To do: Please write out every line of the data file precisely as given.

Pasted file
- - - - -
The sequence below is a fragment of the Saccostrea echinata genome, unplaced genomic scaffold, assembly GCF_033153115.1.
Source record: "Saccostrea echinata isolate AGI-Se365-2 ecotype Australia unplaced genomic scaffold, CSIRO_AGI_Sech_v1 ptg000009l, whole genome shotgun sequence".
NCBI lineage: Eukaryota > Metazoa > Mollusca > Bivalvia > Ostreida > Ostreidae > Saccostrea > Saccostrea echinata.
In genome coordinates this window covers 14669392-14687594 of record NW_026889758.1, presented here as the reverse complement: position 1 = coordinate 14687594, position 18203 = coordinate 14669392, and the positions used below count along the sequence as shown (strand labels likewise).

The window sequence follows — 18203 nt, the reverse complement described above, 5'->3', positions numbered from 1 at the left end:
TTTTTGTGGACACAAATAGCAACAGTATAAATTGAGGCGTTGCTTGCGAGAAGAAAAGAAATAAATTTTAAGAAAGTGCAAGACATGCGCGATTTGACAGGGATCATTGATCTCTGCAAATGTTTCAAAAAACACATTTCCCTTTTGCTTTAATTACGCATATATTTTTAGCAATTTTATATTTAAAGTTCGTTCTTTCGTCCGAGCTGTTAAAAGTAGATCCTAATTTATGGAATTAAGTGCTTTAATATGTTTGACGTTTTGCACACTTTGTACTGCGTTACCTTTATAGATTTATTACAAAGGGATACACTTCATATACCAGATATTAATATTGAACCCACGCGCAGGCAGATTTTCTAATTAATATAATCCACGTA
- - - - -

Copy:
The sequence below is a fragment of the Saccostrea echinata genome, unplaced genomic scaffold, assembly GCF_033153115.1.
Source record: "Saccostrea echinata isolate AGI-Se365-2 ecotype Australia unplaced genomic scaffold, CSIRO_AGI_Sech_v1 ptg000009l, whole genome shotgun sequence".
NCBI lineage: Eukaryota > Metazoa > Mollusca > Bivalvia > Ostreida > Ostreidae > Saccostrea > Saccostrea echinata.
In genome coordinates this window covers 14669392-14687594 of record NW_026889758.1, presented here as the reverse complement: position 1 = coordinate 14687594, position 18203 = coordinate 14669392, and the positions used below count along the sequence as shown (strand labels likewise).

The window sequence follows — 18203 nt, the reverse complement described above, 5'->3', positions numbered from 1 at the left end:
TTTTTGTGGACACAAATAGCAACAGTATAAATTGAGGCGTTGCTTGCGAGAAGAAAAGAAATAAATTTTAAGAAAGTGCAAGACATGCGCGATTTGACAGGGATCATTGATCTCTGCAAATGTTTCAAAAAACACATTTCCCTTTTGCTTTAATTACGCATATATTTTTAGCAATTTTATATTTAAAGTTCGTTCTTTCGTCCGAGCTGTTAAAAGTAGATCCTAATTTATGGAATTAAGTGCTTTAATATGTTTGACGTTTTGCACACTTTGTACTGCGTTACCTTTATAGATTTATTACAAAGGGATACACTTCATATACCAGATATTAATATTGAACCCACGCGCAGGCAGATTTTCTAATTAATATAATCCACGTA